SystemVerilog Datatype: Class (Part 3)

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So far...

Let us take a quick look into what we have learnt so far in Part 1 and Part 2 of this series.

Part 1:

We discussed the basic definitions and structures of a class data type. We learnt about object instance and object handle and various intricasies about object properties and object methods . Lastly, we went into static class properties and static class methods.

Part 2:

In this part, we looked into class constructors and how they can be used for shallow copying, among other things. We then turned to the topic of inheritance of the sub classes from their base class and how SystemVerilog resolves scope in such cases.

In this part we will start with another important aspect of classes in SystemVerilog - data encapsulation - and will see how other important properties of classes are based on this concept.

You can Run and You can Hide: Local and Protected Properties

So far, in all our examples, classes had members that were accessible to the rest of the program. However, this is not always desirable. For example, if a class has a constant property that should not be changed, making the variable publicly available may lead to an accidental change of the property. To avoid situation such as this, SystemVerilog provides ways for data encapsulation.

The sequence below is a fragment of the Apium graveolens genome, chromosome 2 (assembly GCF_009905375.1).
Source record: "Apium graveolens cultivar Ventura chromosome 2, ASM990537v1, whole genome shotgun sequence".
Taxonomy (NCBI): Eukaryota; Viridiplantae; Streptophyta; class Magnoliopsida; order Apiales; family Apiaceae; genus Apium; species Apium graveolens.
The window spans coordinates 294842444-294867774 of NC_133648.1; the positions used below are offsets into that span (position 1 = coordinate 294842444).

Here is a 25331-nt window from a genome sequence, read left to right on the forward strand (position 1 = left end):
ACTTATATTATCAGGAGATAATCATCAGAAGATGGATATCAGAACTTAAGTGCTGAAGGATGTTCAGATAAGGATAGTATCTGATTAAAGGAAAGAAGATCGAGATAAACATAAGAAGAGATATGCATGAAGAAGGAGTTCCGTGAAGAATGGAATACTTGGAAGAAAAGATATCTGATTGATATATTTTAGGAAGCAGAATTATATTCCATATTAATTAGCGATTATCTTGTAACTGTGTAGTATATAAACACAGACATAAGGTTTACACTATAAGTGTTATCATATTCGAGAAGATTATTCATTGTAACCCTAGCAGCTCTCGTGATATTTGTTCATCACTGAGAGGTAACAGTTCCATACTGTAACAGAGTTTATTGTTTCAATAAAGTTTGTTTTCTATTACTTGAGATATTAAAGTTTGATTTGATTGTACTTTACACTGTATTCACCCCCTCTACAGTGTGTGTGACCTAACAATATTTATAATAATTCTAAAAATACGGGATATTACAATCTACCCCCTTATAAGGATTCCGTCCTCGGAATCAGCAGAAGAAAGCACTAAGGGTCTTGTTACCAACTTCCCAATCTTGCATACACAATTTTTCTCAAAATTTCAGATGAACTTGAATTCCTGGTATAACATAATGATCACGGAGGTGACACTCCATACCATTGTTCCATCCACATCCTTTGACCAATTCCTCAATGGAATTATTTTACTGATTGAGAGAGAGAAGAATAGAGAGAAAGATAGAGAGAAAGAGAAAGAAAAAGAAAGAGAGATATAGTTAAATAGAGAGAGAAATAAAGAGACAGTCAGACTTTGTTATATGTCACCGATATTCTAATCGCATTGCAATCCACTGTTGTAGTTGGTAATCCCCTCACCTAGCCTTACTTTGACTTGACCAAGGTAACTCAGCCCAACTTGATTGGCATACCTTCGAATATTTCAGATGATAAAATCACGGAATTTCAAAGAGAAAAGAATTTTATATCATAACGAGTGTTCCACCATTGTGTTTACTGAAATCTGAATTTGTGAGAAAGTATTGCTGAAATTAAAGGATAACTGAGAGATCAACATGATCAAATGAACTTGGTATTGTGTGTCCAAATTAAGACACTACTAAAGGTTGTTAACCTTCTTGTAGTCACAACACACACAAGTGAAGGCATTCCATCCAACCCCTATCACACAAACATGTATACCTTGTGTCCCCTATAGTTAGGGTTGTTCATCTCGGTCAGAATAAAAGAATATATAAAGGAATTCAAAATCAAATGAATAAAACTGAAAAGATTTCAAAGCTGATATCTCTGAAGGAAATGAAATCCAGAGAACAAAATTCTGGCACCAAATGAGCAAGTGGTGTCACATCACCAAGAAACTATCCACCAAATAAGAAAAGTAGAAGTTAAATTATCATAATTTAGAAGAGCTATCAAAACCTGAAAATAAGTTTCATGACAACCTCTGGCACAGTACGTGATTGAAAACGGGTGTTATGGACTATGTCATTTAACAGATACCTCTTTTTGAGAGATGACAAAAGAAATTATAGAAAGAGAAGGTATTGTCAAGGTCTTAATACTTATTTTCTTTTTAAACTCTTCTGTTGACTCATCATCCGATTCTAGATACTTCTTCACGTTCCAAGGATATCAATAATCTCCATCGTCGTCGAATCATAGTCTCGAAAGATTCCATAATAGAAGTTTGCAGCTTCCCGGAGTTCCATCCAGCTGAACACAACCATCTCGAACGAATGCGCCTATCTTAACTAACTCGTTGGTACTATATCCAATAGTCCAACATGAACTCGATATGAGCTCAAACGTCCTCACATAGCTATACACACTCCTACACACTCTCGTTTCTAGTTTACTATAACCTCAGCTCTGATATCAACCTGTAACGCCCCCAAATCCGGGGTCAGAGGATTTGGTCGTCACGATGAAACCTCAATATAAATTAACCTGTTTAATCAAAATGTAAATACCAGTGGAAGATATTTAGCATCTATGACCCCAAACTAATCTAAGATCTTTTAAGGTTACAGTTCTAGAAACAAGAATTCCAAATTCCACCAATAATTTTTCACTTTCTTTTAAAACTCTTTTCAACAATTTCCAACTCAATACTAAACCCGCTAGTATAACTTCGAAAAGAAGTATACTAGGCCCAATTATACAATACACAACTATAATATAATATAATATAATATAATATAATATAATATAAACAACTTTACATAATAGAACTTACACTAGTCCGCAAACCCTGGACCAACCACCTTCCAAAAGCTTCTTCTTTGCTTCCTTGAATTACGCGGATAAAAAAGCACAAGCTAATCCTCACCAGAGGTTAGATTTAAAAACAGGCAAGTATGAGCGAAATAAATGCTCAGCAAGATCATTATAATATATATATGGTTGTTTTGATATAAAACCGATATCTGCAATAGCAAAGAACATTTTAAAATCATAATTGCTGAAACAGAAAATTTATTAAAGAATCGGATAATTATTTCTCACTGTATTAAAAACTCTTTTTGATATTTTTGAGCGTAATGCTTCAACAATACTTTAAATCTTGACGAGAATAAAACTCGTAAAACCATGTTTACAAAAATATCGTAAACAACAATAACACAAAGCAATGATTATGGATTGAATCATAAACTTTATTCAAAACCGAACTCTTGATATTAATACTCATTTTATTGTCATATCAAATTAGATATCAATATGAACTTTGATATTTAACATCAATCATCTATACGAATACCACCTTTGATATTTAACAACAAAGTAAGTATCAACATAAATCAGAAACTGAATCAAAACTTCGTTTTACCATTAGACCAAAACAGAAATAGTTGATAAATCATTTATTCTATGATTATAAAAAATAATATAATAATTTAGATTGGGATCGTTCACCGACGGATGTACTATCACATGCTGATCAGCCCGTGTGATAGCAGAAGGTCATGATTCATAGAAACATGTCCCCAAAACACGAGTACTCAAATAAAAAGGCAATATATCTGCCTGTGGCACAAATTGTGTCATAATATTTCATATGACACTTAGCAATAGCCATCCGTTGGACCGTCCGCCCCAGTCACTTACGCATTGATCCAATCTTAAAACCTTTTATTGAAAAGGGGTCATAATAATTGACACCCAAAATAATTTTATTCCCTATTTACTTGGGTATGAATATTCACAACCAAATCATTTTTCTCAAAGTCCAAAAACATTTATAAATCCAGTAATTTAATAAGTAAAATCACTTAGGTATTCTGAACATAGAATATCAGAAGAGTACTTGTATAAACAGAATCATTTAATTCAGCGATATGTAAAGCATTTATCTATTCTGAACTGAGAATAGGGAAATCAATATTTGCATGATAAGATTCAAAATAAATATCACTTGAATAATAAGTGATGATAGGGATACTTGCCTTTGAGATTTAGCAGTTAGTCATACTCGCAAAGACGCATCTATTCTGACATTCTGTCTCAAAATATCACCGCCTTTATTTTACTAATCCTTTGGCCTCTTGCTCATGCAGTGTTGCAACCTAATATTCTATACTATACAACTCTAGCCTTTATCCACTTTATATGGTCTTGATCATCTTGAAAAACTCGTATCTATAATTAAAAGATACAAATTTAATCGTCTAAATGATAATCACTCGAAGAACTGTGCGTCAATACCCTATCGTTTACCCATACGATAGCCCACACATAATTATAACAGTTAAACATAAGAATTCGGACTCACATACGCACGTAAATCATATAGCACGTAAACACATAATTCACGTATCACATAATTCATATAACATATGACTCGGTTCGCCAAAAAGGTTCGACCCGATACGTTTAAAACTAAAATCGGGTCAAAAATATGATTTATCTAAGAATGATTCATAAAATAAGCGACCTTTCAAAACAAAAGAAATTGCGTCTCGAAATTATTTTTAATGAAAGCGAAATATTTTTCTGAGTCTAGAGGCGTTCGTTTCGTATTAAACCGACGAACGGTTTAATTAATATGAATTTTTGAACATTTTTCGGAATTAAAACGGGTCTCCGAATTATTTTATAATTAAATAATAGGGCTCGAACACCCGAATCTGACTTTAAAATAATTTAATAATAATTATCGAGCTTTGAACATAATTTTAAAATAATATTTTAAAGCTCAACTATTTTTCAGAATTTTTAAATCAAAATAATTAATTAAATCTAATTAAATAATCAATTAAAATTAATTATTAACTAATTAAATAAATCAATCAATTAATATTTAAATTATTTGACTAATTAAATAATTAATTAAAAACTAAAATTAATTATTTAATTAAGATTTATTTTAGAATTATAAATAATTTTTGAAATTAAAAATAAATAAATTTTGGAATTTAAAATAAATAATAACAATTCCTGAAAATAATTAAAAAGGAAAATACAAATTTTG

There are various ways to hide a class member (either property or method) from the outside world.

  • Use the keyword local: This will ensure that the member is available only to the method of the same class. Moreover, a local member will not be available even to the subclasses.
  • Use the keyword protected: This is similar to a local declaration, but a member will be visible inside subclasses.

In the following example, p1, p2 and p3 are protected members and cg is a local member of the class Triangle.

 
   class Triangle; 
      protected point p1, p2, p3;
      local     point cg;
      ... // other details
   endclass   

It is important to note that a local member is also accessible from a different instance of the same class.

Constant Class Property

A class property can be defined as read-only, by declaring it as const. In the following example, we declare p1, p2 and p3 as constant in addition to being protected.

   class Triangle;
      const protected point p1, p2, p3;
      ...
   endclass

A const declaration for a property can further be one of two types.

(a) A global constant, which assigns a value to the property at the time of the declaration. In the following code, p1 is an example of a global constant. A global constant can not be altered anywhere else.

   class Triangle;
      const protected p1 = {0,1}, p2, p3;
      ...
   endclass

(b) An instance constant, which has a const declaration, but the actual value assignment is done inside the constructor (i.e. the new() function) of the class. In the following example, p2 is an instance constant.

   class Triangle; 
      const protected p1 = {0,1}, p2, p3;
      ...
      function new;
         ...
         p2 = {3,4};
         ...
      endfunction
   endclass

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